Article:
The impact of linear infrastructure on biodiversity and the effectiveness of mitigation strategies
The development of linear infrastructure such as oil and gas pipelines, roads, and transmission lines has an impact on biological diversity and ecosystem function. Species or ecological communities (i.e., “bioindicators”) are chosen to assess project impacts and quantify the success of restoration, in part, in order to demonstrate compliance with government regulations. The mitigation hierarchy is the leading framework for reducing impact. Its purpose is to avoid, minimize, restore, and offset impacts to biodiversity. We surveyed over 140 published articles on pipelines and transmission lines to answer three primary questions. 1) Which taxa are most commonly used as bioindicators? 2) What are the most recognized direct and indirect impacts of linear infrastructure on biodiversity? 3) What are the most common and/or most successful methods for mitigating impacts? We focused on pipelines and transmission lines because their impact on biodiversity has been synthesized less frequently than roads and because roads are dissimilar to other linear infrastructure.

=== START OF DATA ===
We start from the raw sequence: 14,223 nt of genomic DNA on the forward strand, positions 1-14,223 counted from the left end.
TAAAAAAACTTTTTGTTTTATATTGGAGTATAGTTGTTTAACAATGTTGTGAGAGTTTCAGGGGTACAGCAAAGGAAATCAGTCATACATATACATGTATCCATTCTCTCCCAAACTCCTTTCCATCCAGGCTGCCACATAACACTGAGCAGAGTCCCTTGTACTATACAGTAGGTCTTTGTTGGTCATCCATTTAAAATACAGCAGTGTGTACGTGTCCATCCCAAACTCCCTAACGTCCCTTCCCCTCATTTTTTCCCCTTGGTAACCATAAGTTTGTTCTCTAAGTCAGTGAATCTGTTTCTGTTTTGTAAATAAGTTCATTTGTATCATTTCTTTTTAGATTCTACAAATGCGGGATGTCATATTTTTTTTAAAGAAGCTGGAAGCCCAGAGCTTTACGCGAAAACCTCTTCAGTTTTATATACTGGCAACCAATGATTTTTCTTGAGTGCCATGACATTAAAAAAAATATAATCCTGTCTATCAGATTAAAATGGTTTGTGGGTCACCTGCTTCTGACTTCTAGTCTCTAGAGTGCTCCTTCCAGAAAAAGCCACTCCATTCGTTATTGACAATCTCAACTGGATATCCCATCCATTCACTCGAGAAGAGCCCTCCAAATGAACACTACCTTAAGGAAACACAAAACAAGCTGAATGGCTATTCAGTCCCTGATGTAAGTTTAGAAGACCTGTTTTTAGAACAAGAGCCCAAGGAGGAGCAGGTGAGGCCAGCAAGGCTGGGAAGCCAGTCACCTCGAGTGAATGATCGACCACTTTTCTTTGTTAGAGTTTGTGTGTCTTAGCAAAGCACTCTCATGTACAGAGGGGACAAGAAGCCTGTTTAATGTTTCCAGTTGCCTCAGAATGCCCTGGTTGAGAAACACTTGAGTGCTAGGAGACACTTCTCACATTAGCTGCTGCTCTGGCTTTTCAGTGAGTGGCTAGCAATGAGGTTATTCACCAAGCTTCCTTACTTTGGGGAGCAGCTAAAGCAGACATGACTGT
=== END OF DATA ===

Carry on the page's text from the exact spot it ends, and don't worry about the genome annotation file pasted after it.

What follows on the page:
Studies focused on transmission lines nearly exclusively describe impacts to birds, whereas studies on pipelines include more diverse organisms, such as plants and large mammals. However, we found no or few publications on several groups of taxa that could provide valuable information about ecosystem structure or function, such as microbes, herpetofauna, mosses, lichens, and insects. This is likely because government regulations do not require information on these taxa and so industries are not supporting their study. Another limitation of the research is that baseline data often were not collected before linear infrastructure was constructed, so many of the direct and indirect impacts could not be identified. Post construction, the most commonly cited direct impact caused by the infrastructure we reviewed is bird injury/mortality caused by transmission lines. The direct loss of species or habitat during construction of transmission lines or the indirect effects of habitat fragmentation and the creation of corridors post-construction is largely unaddressed. Whereas the effectiveness of mitigation efforts, such as building aboveground pipelines high enough for large mammals to pass beneath or placing markers on transmission lines to prevent bird collisions, is reported in some publications, few include suggested improvements to mitigation practices. Research is needed that will identify the impact of linear infrastructure on ecosystem function and take a holistic approach to identifying effects on biodiversity. Appropriate baseline studies will enable practical recommendations for effective mitigation.